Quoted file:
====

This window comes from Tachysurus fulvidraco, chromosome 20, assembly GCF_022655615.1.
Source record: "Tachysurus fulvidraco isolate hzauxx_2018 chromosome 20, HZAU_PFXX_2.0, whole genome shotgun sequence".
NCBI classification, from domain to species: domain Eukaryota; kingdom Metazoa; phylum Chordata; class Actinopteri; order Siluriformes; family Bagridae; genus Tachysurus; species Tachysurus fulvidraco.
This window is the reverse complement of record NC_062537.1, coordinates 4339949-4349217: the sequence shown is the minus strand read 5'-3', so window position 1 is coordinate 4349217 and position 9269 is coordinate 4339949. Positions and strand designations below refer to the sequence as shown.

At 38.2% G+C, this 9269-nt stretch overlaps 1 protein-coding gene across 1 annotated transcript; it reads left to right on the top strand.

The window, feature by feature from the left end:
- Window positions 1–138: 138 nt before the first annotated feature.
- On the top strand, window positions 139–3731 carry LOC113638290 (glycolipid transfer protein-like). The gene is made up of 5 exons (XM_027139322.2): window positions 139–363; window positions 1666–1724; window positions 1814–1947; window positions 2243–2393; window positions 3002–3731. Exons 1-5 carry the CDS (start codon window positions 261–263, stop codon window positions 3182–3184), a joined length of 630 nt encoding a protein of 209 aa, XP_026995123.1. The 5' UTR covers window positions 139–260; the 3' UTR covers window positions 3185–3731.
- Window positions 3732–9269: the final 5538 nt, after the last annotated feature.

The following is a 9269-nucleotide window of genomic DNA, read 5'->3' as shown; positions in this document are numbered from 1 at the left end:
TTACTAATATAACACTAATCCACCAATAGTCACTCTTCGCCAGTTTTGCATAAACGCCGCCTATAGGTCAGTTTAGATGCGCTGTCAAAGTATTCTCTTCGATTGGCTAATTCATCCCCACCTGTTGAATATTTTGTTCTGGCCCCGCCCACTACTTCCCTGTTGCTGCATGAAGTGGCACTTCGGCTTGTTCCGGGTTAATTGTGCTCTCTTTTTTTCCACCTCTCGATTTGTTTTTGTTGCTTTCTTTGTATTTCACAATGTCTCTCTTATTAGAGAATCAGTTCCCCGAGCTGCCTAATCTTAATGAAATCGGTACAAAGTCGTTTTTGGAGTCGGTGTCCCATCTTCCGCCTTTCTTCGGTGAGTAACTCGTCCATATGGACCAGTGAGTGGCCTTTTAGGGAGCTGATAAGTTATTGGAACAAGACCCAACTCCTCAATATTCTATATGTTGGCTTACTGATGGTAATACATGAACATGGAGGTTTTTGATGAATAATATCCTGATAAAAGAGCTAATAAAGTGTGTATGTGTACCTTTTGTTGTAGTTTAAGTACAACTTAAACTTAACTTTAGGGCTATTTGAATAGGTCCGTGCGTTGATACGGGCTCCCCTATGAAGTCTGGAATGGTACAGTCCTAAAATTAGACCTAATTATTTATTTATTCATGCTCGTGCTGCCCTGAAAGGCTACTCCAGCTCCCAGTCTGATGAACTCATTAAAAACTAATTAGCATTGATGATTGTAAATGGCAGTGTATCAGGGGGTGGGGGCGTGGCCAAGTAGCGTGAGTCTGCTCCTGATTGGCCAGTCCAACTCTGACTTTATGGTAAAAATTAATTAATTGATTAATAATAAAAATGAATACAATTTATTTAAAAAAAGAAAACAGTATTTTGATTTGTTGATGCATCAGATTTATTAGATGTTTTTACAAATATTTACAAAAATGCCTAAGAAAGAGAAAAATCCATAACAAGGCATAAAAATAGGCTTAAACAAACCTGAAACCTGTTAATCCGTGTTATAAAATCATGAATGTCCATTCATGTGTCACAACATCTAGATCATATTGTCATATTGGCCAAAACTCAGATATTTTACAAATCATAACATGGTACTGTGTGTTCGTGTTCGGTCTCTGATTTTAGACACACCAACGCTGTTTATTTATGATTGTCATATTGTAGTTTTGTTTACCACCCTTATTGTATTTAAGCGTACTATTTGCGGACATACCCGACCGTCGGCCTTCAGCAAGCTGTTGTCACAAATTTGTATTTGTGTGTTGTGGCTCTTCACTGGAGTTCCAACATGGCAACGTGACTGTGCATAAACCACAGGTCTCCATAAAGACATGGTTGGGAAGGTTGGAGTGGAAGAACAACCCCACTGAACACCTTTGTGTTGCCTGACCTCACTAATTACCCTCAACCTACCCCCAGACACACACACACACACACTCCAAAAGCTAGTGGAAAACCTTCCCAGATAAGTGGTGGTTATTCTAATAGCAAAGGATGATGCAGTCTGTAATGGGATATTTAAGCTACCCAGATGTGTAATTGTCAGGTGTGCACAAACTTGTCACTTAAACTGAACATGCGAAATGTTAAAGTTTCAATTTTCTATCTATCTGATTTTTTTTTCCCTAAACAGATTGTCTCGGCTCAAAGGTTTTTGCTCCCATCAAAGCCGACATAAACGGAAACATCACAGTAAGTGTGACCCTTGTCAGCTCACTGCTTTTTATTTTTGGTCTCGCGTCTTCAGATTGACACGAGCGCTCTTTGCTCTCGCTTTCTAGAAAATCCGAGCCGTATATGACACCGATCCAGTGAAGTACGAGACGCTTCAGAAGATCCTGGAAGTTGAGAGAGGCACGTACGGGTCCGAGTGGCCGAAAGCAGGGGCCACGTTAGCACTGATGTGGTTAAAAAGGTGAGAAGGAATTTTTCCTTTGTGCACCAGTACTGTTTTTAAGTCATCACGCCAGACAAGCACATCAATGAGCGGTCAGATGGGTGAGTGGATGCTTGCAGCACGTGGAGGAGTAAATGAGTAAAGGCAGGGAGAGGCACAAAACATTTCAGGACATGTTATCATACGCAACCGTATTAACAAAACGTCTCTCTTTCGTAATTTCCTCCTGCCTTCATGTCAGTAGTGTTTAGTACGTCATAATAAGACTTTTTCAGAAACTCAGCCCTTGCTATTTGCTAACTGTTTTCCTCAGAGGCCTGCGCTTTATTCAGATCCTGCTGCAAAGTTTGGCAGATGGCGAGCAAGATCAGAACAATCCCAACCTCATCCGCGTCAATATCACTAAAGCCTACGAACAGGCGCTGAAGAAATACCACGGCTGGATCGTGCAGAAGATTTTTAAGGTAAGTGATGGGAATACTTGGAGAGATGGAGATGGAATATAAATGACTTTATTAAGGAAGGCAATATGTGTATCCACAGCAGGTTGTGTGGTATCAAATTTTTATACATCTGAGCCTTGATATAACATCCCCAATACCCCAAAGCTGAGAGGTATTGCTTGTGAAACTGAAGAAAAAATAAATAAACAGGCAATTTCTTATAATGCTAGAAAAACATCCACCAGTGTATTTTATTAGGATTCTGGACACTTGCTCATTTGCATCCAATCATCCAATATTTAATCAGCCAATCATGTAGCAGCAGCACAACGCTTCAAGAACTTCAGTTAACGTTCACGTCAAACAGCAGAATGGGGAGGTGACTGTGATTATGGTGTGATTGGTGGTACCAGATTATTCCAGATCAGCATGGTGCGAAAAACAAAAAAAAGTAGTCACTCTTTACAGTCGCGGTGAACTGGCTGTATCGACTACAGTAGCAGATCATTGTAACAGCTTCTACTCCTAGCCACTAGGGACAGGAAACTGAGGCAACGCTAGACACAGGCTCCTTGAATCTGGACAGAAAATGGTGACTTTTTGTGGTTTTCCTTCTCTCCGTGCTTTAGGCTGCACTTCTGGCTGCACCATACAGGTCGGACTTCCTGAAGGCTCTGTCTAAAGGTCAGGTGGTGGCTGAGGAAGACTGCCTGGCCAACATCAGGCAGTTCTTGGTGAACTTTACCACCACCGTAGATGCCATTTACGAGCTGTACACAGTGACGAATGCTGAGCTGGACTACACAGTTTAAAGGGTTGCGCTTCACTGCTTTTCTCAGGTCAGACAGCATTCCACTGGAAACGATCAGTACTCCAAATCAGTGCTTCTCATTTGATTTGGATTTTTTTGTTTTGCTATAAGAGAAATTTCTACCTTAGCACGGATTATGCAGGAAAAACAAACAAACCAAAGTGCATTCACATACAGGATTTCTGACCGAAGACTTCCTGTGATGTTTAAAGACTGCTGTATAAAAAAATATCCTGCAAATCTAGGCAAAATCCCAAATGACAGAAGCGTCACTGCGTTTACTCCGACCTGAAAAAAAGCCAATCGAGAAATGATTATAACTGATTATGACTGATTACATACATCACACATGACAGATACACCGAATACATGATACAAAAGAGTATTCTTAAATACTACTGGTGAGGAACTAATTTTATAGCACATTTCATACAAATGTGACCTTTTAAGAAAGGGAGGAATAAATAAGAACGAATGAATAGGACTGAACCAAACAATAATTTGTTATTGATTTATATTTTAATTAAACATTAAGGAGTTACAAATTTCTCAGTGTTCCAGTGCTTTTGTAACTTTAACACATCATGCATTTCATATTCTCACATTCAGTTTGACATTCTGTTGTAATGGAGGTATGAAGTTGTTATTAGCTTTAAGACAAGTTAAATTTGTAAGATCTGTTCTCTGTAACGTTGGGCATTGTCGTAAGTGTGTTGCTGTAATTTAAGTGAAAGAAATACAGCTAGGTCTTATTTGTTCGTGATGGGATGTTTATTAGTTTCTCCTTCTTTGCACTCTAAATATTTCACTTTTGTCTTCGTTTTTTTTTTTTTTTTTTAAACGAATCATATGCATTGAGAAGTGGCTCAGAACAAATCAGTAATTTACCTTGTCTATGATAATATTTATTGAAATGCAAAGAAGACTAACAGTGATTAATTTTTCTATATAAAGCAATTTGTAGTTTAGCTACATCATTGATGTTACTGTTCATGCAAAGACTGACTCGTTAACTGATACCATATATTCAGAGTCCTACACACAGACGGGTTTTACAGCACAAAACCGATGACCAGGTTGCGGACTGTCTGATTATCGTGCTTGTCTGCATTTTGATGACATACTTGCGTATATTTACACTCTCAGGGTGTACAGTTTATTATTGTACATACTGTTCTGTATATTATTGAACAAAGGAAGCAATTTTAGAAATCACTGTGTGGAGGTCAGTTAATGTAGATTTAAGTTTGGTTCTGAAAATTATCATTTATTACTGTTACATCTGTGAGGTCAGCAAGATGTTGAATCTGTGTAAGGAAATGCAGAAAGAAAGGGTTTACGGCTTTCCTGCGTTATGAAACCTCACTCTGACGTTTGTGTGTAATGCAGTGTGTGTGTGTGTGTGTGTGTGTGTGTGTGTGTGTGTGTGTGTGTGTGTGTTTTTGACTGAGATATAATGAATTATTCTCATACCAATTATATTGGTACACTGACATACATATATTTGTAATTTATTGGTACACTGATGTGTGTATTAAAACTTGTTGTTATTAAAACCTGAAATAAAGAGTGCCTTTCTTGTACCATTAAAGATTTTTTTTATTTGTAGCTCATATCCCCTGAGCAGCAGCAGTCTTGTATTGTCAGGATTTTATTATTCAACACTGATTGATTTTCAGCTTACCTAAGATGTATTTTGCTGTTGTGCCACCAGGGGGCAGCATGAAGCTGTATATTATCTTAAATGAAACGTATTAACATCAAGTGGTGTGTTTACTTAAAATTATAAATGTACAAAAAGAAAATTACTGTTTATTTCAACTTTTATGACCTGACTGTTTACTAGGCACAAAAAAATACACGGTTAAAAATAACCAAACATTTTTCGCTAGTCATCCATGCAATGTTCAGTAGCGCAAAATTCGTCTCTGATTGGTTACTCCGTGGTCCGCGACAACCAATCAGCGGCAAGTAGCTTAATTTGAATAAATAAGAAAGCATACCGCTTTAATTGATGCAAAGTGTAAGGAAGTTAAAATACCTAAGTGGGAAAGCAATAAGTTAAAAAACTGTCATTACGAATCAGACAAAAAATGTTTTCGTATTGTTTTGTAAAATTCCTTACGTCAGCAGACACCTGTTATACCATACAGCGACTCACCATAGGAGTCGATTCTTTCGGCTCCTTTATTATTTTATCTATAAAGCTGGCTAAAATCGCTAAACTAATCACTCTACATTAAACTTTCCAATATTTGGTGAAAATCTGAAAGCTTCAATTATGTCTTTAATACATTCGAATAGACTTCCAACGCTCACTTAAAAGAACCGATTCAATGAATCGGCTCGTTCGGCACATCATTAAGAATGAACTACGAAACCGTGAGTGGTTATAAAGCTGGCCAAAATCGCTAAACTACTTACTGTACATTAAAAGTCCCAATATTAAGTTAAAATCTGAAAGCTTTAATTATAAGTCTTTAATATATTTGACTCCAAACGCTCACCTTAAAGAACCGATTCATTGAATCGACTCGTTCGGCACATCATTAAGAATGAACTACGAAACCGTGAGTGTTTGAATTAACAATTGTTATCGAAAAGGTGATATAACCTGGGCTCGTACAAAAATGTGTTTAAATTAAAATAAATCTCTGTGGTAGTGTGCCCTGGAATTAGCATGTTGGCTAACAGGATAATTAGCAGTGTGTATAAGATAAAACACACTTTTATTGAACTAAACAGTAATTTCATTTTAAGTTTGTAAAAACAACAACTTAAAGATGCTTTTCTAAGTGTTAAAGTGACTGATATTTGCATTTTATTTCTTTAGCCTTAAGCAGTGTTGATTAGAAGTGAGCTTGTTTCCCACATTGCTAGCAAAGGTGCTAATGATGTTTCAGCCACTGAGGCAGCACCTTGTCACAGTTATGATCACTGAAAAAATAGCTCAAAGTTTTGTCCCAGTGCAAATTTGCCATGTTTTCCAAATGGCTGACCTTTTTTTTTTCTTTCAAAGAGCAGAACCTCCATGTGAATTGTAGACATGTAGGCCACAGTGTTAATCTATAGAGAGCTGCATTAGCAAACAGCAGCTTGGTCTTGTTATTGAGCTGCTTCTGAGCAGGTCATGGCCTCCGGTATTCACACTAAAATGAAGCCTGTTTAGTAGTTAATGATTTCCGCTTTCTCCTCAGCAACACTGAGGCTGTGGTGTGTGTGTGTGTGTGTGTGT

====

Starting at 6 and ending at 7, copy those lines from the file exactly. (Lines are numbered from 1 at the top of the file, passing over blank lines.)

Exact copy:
The window, feature by feature from the left end:
- Window positions 1–138: 138 nt before the first annotated feature.